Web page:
CAWD is working with Dorcas Ministries in Cary to enhance their job training center. Dorcas has volunteer coaches that assist with job hunts, resume writing, career advising, and basic computer training. Enhancements include additional technology, computers, and staff preparation.
Customers also have the option to connect via the new call center using whichever method they prefer – phone, chat, or email. In addition, career centers in Fuquay-Varina and Raleigh are also prepared to help Cary customers onsite.
CAWD understands the challenges job seekers face and we believe these accommodations will help meet the job-related needs of customers in Cary.
The ability to provide business solutions related to talent requires staying current about their needs and educating them about viable options that can solve their problems.
In October, CAWD along with Raleigh Economic Development and Wake Tech held Triangle Talent IT Round Table. This was a natural “next step” from the regional workforce study conducted in 2017. The survey allowed workforce system partners to more fully understand the needs of local employers when it comes to IT positions and how they impact business growth and competitiveness.
Over 45 educators, workforce and economic developers attended to hear from a diverse set of employers ranging from life sciences, healthcare, government, tech and the retail sector.
In November, we presented Workforce Ready 2018 where the theme was “Apprenticeships: Powering Your Talent Pipeline.”The goal was to educate businesses on the benefits of establishing apprenticeship programs, introduce organizations who can help, and to hear directly from other business leaders who established their own programs. Over 100 people attended.
Both of these events were moderated by CAWD private sector board members; Rodney Carson of SAS and Tony Marshall of Innovative Systems Group.
Job seekers in Wake and Johnston counties can now receive some career center services by chat, email web forms, and phone.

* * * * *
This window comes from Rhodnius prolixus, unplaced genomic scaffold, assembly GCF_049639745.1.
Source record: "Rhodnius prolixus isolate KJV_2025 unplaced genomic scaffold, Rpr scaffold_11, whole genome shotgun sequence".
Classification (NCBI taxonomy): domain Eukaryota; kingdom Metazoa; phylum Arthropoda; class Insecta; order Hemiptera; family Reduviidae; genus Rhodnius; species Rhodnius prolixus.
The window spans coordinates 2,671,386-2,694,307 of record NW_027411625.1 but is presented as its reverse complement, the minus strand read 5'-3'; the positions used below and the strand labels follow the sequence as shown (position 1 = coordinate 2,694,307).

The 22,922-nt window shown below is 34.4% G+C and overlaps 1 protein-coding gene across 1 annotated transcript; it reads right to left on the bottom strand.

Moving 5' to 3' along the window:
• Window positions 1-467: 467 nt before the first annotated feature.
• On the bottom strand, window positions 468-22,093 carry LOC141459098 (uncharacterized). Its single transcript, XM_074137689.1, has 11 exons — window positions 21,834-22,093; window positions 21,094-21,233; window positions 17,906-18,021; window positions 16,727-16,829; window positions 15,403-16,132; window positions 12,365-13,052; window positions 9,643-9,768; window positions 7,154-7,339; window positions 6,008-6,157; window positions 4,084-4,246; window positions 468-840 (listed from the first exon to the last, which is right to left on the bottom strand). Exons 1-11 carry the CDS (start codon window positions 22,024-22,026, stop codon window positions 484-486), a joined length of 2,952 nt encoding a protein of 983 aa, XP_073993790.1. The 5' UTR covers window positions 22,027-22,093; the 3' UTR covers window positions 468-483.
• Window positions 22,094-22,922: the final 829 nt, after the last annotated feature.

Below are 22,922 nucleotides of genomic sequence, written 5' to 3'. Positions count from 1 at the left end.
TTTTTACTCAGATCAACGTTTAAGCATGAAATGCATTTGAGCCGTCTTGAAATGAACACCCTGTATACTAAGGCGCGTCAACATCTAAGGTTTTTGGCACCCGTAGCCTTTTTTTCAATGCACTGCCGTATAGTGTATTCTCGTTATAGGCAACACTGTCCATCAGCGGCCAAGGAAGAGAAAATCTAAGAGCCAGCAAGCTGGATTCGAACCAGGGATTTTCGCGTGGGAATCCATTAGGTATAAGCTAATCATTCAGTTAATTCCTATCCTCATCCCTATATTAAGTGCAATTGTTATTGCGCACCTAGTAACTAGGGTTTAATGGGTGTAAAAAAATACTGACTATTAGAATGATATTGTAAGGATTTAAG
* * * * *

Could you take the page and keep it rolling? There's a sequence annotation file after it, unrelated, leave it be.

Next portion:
The call center, named Access NCWorks, is staffed by career center team members who can answer basic questions and help customers navigate NCWorks Online. In addition to job search assistance, staff can make referrals to other community organizations.
The call center is a major step towards helping individuals in vulnerable communities, and the disabled, access career services without having to travel to a physical location. If
you have clients who can benefit from this service, have them log-on or call the center
The last few board meetings have focused on service providers; their successes, challenges, and all that is involved in generating positive outcomes. These conversations have helped board members to better understand the inner workings of running year-round and grant-funded programs.
Similar conversations will be held with CAWD’s key partners. Leaders from our community colleges, economic development, the workforce commission and board association have agreed to participate.
These meetings are an important element for CAWD’s dedication to continuous improvement and inform decision-making related to setting priorities, board committee work, and resources needed for successful outcomes.